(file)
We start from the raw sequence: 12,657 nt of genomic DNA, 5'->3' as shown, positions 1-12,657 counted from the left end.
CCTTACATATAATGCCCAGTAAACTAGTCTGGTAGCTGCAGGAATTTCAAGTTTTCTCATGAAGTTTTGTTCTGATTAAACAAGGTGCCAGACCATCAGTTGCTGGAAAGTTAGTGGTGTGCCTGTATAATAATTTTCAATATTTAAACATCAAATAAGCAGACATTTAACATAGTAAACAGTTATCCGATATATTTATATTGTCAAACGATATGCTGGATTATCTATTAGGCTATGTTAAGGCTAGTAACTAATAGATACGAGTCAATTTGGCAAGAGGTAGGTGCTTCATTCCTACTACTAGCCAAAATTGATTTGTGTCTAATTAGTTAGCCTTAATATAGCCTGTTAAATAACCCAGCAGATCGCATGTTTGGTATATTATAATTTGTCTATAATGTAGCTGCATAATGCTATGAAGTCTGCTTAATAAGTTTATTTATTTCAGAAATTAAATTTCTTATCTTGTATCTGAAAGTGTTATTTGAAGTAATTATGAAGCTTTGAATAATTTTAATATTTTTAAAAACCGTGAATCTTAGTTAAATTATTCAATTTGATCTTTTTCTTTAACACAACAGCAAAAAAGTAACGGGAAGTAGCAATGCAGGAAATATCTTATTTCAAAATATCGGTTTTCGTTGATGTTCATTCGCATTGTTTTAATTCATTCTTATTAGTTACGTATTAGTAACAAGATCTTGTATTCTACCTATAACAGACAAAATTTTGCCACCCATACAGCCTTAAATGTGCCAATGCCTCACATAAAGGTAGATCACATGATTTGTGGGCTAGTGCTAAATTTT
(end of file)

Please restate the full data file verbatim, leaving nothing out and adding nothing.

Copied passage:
We start from the raw sequence: 12,657 nt of genomic DNA, 5'->3' as shown, positions 1-12,657 counted from the left end.
CCTTACATATAATGCCCAGTAAACTAGTCTGGTAGCTGCAGGAATTTCAAGTTTTCTCATGAAGTTTTGTTCTGATTAAACAAGGTGCCAGACCATCAGTTGCTGGAAAGTTAGTGGTGTGCCTGTATAATAATTTTCAATATTTAAACATCAAATAAGCAGACATTTAACATAGTAAACAGTTATCCGATATATTTATATTGTCAAACGATATGCTGGATTATCTATTAGGCTATGTTAAGGCTAGTAACTAATAGATACGAGTCAATTTGGCAAGAGGTAGGTGCTTCATTCCTACTACTAGCCAAAATTGATTTGTGTCTAATTAGTTAGCCTTAATATAGCCTGTTAAATAACCCAGCAGATCGCATGTTTGGTATATTATAATTTGTCTATAATGTAGCTGCATAATGCTATGAAGTCTGCTTAATAAGTTTATTTATTTCAGAAATTAAATTTCTTATCTTGTATCTGAAAGTGTTATTTGAAGTAATTATGAAGCTTTGAATAATTTTAATATTTTTAAAAACCGTGAATCTTAGTTAAATTATTCAATTTGATCTTTTTCTTTAACACAACAGCAAAAAAGTAACGGGAAGTAGCAATGCAGGAAATATCTTATTTCAAAATATCGGTTTTCGTTGATGTTCATTCGCATTGTTTTAATTCATTCTTATTAGTTACGTATTAGTAACAAGATCTTGTATTCTACCTATAACAGACAAAATTTTGCCACCCATACAGCCTTAAATGTGCCAATGCCTCACATAAAGGTAGATCACATGATTTGTGGGCTAGTGCTAAATTTT